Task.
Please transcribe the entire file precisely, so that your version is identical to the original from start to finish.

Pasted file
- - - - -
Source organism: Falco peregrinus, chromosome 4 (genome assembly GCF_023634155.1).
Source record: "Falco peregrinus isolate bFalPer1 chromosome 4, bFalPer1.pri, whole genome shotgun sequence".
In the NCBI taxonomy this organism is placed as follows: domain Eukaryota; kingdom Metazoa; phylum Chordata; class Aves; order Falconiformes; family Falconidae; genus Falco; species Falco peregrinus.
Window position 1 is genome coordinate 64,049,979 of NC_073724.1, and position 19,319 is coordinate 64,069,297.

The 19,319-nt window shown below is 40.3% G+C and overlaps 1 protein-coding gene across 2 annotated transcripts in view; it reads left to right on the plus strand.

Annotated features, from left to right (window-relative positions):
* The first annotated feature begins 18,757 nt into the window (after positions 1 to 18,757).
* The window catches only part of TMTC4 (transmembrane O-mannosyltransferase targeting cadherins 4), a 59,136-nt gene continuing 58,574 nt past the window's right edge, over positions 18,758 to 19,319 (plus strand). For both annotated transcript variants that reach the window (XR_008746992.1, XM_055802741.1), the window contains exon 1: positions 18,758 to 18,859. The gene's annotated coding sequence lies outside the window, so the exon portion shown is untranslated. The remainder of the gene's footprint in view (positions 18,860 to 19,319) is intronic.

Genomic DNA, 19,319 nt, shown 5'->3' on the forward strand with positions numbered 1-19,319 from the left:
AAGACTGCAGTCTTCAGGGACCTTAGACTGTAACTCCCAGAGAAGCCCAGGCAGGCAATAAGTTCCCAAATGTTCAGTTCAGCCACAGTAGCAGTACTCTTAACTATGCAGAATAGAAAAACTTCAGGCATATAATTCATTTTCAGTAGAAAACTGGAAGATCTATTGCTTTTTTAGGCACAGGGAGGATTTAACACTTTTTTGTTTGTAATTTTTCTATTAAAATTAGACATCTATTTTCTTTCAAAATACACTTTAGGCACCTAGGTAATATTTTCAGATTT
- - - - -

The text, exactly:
Source organism: Falco peregrinus, chromosome 4 (genome assembly GCF_023634155.1).
Source record: "Falco peregrinus isolate bFalPer1 chromosome 4, bFalPer1.pri, whole genome shotgun sequence".
In the NCBI taxonomy this organism is placed as follows: domain Eukaryota; kingdom Metazoa; phylum Chordata; class Aves; order Falconiformes; family Falconidae; genus Falco; species Falco peregrinus.
Window position 1 is genome coordinate 64,049,979 of NC_073724.1, and position 19,319 is coordinate 64,069,297.

The 19,319-nt window shown below is 40.3% G+C and overlaps 1 protein-coding gene across 2 annotated transcripts in view; it reads left to right on the plus strand.

Annotated features, from left to right (window-relative positions):
* The first annotated feature begins 18,757 nt into the window (after positions 1 to 18,757).
* The window catches only part of TMTC4 (transmembrane O-mannosyltransferase targeting cadherins 4), a 59,136-nt gene continuing 58,574 nt past the window's right edge, over positions 18,758 to 19,319 (plus strand). For both annotated transcript variants that reach the window (XR_008746992.1, XM_055802741.1), the window contains exon 1: positions 18,758 to 18,859. The gene's annotated coding sequence lies outside the window, so the exon portion shown is untranslated. The remainder of the gene's footprint in view (positions 18,860 to 19,319) is intronic.

Genomic DNA, 19,319 nt, shown 5'->3' on the forward strand with positions numbered 1-19,319 from the left:
AAGACTGCAGTCTTCAGGGACCTTAGACTGTAACTCCCAGAGAAGCCCAGGCAGGCAATAAGTTCCCAAATGTTCAGTTCAGCCACAGTAGCAGTACTCTTAACTATGCAGAATAGAAAAACTTCAGGCATATAATTCATTTTCAGTAGAAAACTGGAAGATCTATTGCTTTTTTAGGCACAGGGAGGATTTAACACTTTTTTGTTTGTAATTTTTCTATTAAAATTAGACATCTATTTTCTTTCAAAATACACTTTAGGCACCTAGGTAATATTTTCAGATTT